Posts tagged gulag

Working Upstream from the “Sexual Gulag”

I just had my heart broken all over again as I listened to a young Cambodian girl named Nhu give her horrific story about what she went through as a 12 year old sex slave.  Thankfully she has broken free from her “sexual gulag” that so many young girls who are born in grinding poverty are caught in.  When talking to Dick Wexler, co-founder of “Not for Sale – MN” last December, he talked about organizations that are going “upstream” from where the traffickers perpetuate the sexual gulag hellholes. First, I need to explain two things: 1) what it means to be upstream and 2) why is it called “sexual gulag?”

Let me explain Gulag first. As many of my readers know, gulag is a Russian acronym for “Glavnoe Upravlnie Lagerei” which essentially means “Main Camp Administration.”  In Kazakhstan, they had a similar term “Karlag” which has the same meaning but in the Karaganda region where the headquarters were in Kazakhstan.  What was notable about the gulag and karlag was that it was far, far away from any civilization.  The people who were sent to these places were either political or criminal prisoners during the Soviet Union with little chance of escaping. The term “sexual gulag” has many of the same connotations for those women caught in the sex trade but the major difference is that it is done in the major cities, sometimes in open view to everyone.

I remember one time when my husband and I were walking around in Amsterdam about ten years ago, we were trying to avoid the red light districts.  But somehow we got off track and walked right into an area close to the main train station where women were showing their “wares” in store front windows. They were like moving mannequins but scantily clad, we quickly moved away.  The “sexual gulag” is right at our doorsteps and not somewhere far removed, except in our minds if we continue to let it.

Many of my faithful readers of this blog know I have long been at this problem of trying to make people more aware of the USSR’s gulags and especially about Kazakhstan’s karlags. So it would seem a natural thing for me to move into the outrage that should be created with the 21st century sexual gulags we have in our midst. I guess I’m upset about what happened in the Soviet past and now incensed about what is going on in the present. In a book written by Anne Applebaum, she wrote the following about gulags:

“In the course of the Soviet Union’s existence, at least 476 distinct camp complexes came into being consisting of thousands of individual camps…The total number of prisoners in the camps generally hovered around 2,000,000, but the total number of Soviet citizens who had some experience of the camps, as political or criminal prisoners, is far higher.  From 1929, when the Gulag began its major expansion, until 1953, when Stalin died, the best estimates indicate that some 18,000,000 people passed through its massive system.”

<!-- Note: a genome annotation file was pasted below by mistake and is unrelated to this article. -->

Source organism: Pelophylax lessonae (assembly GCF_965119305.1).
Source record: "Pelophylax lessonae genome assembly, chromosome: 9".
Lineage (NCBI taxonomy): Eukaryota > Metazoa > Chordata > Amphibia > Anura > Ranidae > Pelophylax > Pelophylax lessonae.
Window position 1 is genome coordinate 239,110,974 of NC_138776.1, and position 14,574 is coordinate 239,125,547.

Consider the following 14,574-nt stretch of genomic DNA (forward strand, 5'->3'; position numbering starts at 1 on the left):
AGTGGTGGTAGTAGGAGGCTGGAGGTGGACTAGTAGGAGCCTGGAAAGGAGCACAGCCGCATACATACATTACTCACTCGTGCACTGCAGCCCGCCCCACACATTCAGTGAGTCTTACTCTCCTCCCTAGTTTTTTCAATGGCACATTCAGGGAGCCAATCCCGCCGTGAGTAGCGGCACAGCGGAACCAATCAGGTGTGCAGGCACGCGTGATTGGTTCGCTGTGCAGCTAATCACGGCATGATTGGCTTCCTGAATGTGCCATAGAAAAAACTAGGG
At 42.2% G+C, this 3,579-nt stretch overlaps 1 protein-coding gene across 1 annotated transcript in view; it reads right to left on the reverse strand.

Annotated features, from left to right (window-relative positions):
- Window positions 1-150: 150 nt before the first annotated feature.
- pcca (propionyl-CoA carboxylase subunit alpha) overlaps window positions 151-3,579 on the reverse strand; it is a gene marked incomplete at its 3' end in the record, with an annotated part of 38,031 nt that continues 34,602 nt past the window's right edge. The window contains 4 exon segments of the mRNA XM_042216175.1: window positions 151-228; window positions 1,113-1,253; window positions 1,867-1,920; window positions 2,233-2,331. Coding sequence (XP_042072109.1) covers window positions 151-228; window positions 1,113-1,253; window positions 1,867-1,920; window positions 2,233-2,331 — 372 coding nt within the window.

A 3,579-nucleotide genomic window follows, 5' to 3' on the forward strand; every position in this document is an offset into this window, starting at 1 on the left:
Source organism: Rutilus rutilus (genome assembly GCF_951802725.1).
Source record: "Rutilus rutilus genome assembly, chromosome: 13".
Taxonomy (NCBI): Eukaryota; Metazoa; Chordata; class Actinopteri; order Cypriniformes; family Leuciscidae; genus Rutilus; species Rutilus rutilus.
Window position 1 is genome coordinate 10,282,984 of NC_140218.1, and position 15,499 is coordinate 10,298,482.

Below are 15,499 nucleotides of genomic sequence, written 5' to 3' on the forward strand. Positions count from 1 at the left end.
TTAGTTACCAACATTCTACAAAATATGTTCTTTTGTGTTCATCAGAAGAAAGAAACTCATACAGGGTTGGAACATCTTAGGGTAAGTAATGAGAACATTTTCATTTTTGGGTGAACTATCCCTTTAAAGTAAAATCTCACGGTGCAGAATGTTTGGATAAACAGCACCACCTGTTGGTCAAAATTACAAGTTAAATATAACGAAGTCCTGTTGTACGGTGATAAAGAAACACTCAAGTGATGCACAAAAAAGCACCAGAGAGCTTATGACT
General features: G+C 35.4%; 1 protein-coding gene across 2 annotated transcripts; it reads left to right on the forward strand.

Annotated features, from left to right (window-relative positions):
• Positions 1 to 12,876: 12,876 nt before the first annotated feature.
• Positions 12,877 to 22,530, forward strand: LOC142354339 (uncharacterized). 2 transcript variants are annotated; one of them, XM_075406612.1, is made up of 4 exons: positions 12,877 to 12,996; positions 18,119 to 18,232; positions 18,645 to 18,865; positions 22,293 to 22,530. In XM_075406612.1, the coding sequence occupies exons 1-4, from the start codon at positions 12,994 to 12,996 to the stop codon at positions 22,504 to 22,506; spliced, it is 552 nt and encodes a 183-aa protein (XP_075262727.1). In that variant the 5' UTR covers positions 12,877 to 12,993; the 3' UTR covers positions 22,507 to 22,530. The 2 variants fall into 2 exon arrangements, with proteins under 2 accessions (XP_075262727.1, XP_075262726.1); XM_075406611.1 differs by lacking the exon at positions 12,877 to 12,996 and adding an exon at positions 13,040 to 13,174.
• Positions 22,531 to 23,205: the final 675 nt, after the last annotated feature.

I’m getting this information from a report done by Lisa L. Thompson when she gave a talk representing Salvation Army to a special committee about sexual exploitation of children to the U.S. Congress in 2005.  What Thompson reported were some staggering statistics while comparing the numbers of the Soviet gulag to our present day “sexual gulag.”

“UNICEF reports that one million children enter sex trafficking per year. Approximately 30 million children have lost their childhood through sexual exploitation over the past 30 years.”

Lisa Thompson has many other interesting analogies to make between the Soviet Gulag and the current sexual gulag we are experiencing.

Now I want to explain what it means to be “working upstream” from all these problems of children getting sucked into sex slavery.  The way it was best explained to me was by Dick Wexler. Caring people can go to countries like Thailand, Philippines, Cambodia, Viet Nam and find out where the girls are who are being preyed upon. Usually it happens if there is only one parent left or there is a new stepparent who comes in due to divorce or a number of other problems that drives desperate people to extreme measures to get them out of poverty.

The “Remember Nhu” organization is working upstream when they try to find girls who are vulnerable and help feed and educate them.  Check out the following website www.remembernhu.org and you will see many of the same things I looked into.  I believe this is a very worthy cause to find girls who the traffickers might prey upon. This helps them to become employable by making money for themselves before they are snatched away to be sex slaves.  Too often the trafficking shelters that are trying to help rehabilitate those girls who have escaped sex slavery see a high recidivism rate because these girls are so broken, damaged, hooked on drugs or alcohol to help cure the pain in their hearts.  Sadly, the girls who are no longer in the sexual gulag after years of damage are found downstream with lots of emotional baggage.